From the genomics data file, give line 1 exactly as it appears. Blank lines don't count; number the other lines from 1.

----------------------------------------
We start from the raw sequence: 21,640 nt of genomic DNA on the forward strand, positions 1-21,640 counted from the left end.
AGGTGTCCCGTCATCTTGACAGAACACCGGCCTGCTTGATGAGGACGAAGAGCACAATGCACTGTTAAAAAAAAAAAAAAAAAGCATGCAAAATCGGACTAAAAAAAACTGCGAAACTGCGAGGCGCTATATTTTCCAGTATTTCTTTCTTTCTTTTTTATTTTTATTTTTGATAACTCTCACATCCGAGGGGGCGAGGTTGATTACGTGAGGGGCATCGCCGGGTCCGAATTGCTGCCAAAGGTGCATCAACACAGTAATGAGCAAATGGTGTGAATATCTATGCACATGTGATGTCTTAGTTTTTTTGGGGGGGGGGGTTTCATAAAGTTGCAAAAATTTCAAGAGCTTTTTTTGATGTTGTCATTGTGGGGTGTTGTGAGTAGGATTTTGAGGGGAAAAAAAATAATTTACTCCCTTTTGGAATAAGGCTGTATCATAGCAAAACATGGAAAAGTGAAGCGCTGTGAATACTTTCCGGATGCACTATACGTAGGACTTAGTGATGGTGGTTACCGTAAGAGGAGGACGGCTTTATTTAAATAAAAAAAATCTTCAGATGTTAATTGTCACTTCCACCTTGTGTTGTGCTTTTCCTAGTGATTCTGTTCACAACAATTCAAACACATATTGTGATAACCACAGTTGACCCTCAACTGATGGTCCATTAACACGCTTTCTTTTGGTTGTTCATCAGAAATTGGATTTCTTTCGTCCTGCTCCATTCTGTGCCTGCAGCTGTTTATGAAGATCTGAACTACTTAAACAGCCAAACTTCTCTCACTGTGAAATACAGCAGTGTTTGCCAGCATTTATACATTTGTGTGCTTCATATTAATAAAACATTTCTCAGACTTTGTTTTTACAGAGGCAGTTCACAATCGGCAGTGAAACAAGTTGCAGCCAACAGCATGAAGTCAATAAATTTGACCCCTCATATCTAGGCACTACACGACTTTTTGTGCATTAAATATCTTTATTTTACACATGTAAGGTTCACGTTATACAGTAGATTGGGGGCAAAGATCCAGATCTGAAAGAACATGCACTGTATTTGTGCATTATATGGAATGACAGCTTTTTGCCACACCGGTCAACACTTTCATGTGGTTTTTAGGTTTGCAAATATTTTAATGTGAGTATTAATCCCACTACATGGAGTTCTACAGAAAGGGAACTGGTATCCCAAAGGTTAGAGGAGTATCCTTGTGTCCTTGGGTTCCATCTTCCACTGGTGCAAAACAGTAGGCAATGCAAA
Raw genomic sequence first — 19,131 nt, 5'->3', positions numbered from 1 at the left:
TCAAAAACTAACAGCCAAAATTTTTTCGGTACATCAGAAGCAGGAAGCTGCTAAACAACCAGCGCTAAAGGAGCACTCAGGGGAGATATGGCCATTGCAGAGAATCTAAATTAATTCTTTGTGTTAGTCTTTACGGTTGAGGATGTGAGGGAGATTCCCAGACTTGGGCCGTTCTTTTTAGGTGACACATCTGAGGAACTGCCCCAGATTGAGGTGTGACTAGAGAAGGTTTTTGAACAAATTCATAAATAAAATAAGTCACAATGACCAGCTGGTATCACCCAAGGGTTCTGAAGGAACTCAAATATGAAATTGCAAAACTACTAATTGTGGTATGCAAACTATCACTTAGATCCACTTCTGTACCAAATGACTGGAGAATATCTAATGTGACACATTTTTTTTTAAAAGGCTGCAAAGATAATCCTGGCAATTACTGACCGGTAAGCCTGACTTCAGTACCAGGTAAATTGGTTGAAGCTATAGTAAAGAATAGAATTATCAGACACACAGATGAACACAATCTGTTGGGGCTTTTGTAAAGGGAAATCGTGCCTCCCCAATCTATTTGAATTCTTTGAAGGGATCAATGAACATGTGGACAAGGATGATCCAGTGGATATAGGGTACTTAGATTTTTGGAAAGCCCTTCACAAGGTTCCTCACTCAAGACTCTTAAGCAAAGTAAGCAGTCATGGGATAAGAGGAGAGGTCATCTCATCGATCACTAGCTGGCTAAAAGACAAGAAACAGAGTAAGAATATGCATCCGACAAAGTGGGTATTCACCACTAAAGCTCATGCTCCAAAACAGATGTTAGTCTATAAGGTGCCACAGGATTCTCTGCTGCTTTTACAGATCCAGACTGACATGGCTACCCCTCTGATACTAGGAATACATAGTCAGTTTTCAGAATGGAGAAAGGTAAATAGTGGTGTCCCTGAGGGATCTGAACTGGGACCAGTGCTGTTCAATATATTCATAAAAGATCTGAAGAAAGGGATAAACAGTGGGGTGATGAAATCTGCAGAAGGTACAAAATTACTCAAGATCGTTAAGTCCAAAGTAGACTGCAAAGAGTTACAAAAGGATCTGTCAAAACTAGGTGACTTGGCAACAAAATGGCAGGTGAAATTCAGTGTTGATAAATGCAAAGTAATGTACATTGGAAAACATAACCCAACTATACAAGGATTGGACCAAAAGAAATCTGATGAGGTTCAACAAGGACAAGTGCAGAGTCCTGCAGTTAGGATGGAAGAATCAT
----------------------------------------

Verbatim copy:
We start from the raw sequence: 21,640 nt of genomic DNA on the forward strand, positions 1-21,640 counted from the left end.